'True or false,' a voice said from the doorway; she sighed, since it was the voice she least wanted to hear right now. 'This is an administration that has lost its way?'

'Toby,' she said, trying to forestall the rest of this conversation. He didn't listen, which wasn't anything new.

'True or false this is an administration without concrete policies, without the slightest idea about how it is going to bring about its much vaunted agenda of change? In short is this an administration that is wasting the time of the people who voted for it?' Since he had been increasing in volume as he worked his way through that diatribe she had been immeasurably relieved when he'd slumped down onto her couch and rubbed his hand wearily over his face before looking up at her. 'The correct answer by the way is "True" and not "the President is keen to focus on the issues and not engage in very premature discussions about the election."'

'Lets not do this now, ' she said, although since he had been quoting her response from this morning's briefing it was perfectly reasonable for him to want to talk about it.

'What the hell are we doing CJ? I mean day after day, what are we doing? We're sending you out there with nothing, with "the President doesn't want to talk about this right now" we're getting destroyed.'

'I know,'

'Is that what you came here to do? Work in the White House, become the President's Press secretary, spend your time talking about absolutely nothing in more ways than the press can enumerate.'

CJ sighed heavily, it wasn't so much that his analysis was right, it wasn't even that she had felt the same way for the last few weeks, it was more that it was Toby who was saying it to her. She could live with the press criticisms, with them pulling apart every initiative, which after all was their job. But when Toby, who always before had been the one who told them the truth, no matter how unpalatable, when he lost faith, then she really started to worry.

'I know you're frustrated.'

'You're damn right I'm frustrated!' His momentary burst of temper faded almost as quickly as it had flared. 'Its not your fault, my getting angry with you won't solve anything.' Actually she had been glad that he was still capable of getting angry about anything and she wouldn't have minded him carrying on yelling at her if it had left her with the impression that he still had some fight left in him about this.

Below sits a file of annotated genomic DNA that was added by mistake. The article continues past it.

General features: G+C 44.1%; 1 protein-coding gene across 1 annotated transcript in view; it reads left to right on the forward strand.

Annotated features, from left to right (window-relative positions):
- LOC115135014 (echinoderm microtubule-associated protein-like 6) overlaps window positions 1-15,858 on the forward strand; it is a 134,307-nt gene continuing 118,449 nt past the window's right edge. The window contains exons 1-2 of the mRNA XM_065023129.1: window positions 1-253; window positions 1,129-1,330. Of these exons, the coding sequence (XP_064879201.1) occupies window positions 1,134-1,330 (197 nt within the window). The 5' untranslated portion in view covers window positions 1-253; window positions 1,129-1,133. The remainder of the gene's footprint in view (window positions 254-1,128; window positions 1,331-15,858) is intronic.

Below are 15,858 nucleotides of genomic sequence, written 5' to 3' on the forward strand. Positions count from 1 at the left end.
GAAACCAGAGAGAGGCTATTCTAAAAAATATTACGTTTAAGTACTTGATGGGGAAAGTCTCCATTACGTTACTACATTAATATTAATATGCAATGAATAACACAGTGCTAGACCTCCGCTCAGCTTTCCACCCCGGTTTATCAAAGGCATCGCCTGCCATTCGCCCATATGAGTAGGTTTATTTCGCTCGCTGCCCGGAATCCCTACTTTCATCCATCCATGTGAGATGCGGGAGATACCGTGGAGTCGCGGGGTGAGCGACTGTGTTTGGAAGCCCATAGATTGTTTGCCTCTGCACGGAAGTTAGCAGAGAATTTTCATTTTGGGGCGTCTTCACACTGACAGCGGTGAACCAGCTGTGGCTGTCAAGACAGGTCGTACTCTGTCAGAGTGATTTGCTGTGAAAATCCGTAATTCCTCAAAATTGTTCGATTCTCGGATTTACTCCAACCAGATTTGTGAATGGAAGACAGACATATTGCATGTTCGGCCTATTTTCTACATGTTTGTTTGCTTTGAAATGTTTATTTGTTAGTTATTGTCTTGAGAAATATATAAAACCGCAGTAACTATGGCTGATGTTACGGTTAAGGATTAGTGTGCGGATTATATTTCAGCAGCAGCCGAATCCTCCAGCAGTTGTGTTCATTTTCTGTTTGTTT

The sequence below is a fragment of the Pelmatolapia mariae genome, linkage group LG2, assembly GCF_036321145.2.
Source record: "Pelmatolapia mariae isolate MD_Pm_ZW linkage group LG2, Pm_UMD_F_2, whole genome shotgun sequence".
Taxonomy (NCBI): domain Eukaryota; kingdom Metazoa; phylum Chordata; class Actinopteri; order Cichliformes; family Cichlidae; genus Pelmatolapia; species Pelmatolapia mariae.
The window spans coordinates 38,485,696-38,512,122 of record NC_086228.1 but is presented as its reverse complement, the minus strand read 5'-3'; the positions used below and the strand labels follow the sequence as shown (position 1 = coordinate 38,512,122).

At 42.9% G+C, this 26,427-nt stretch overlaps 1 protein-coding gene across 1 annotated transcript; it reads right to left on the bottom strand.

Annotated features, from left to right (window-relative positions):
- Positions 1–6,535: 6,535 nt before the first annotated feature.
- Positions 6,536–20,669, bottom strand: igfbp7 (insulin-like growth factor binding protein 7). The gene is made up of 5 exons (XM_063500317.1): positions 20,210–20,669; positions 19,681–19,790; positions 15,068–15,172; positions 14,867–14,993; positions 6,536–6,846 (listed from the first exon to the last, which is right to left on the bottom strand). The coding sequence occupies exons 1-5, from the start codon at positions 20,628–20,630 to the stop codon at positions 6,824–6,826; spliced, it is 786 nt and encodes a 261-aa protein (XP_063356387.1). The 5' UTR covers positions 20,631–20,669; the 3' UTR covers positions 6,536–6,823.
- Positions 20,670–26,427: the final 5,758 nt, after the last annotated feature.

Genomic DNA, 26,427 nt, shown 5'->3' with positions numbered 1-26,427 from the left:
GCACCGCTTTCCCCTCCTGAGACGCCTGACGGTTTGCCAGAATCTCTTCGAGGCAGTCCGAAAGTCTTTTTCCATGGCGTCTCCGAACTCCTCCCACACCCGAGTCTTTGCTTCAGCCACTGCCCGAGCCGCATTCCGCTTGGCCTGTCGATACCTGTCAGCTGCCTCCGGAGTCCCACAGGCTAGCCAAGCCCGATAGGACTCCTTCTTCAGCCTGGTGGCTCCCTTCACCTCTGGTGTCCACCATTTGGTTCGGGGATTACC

'The press will get tired of this, they'll find something else to write about, we'll move on.'

'I know, but that won't change their being right - will it?' She could still remember with startling clarity how slowly and carefully he had pushed himself to his feet, how much she wanted to say the one thing that would send him storming out into the corridors of the White House determined to put the world to rights. She'd seen him do that, seen him full of a burning, righteous indignation - and as irritating as it had been to deal with him at such times, she had never expected to miss it. This hopeless, misplaced anger was far more alarming.

She had meant to call him back, to try, however difficult it was to find some words that would reach through his seemingly impenetrable barriers, but he had spoken first.

'Come and have dinner with me,'


'We've both had a crappy day; come and eat with me in a crappy restaurant with terrible service and we can be lousey company together.'

'When you put it like that it's an invitation that's almost impossible to refuse.' Either her acceptance, or the way she couched it had produced the first hint of a smile in Toby for some time. He turned to go and then paused in the doorway as though something more had occurred to him.

'CJ - you understand I'm asking you out? On a date?' She hadn't realised of course. It hadn't occurred to her for a moment that was what he was suggesting until he had actually spelt it out for her. She must have looked stunned because he said, 'well, I can see I made that clear. Do you want to change your mind now?'

Several months later, deeply embroiled in the most serious relationship of her life it was still shocking to CJ to realise how close she had come to turning him down.


To Be Continued